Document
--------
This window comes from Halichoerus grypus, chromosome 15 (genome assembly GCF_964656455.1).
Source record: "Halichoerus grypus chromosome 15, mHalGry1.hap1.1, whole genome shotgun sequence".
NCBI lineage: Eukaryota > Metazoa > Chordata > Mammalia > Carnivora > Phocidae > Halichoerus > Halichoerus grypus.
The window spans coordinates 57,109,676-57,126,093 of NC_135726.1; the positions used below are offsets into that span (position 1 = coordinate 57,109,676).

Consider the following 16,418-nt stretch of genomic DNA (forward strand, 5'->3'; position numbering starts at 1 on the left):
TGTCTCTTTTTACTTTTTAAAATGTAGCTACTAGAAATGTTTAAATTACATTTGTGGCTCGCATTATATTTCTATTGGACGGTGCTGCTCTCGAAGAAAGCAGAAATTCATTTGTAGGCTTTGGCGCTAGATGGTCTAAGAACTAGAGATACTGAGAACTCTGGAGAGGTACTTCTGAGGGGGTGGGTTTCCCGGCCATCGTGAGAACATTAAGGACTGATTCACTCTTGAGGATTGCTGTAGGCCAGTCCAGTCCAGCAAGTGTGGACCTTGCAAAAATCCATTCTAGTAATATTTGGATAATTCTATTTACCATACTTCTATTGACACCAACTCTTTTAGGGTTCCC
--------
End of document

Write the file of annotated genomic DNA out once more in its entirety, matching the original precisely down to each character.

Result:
This window comes from Halichoerus grypus, chromosome 15 (genome assembly GCF_964656455.1).
Source record: "Halichoerus grypus chromosome 15, mHalGry1.hap1.1, whole genome shotgun sequence".
NCBI lineage: Eukaryota > Metazoa > Chordata > Mammalia > Carnivora > Phocidae > Halichoerus > Halichoerus grypus.
The window spans coordinates 57,109,676-57,126,093 of NC_135726.1; the positions used below are offsets into that span (position 1 = coordinate 57,109,676).

Consider the following 16,418-nt stretch of genomic DNA (forward strand, 5'->3'; position numbering starts at 1 on the left):
TGTCTCTTTTTACTTTTTAAAATGTAGCTACTAGAAATGTTTAAATTACATTTGTGGCTCGCATTATATTTCTATTGGACGGTGCTGCTCTCGAAGAAAGCAGAAATTCATTTGTAGGCTTTGGCGCTAGATGGTCTAAGAACTAGAGATACTGAGAACTCTGGAGAGGTACTTCTGAGGGGGTGGGTTTCCCGGCCATCGTGAGAACATTAAGGACTGATTCACTCTTGAGGATTGCTGTAGGCCAGTCCAGTCCAGCAAGTGTGGACCTTGCAAAAATCCATTCTAGTAATATTTGGATAATTCTATTTACCATACTTCTATTGACACCAACTCTTTTAGGGTTCCC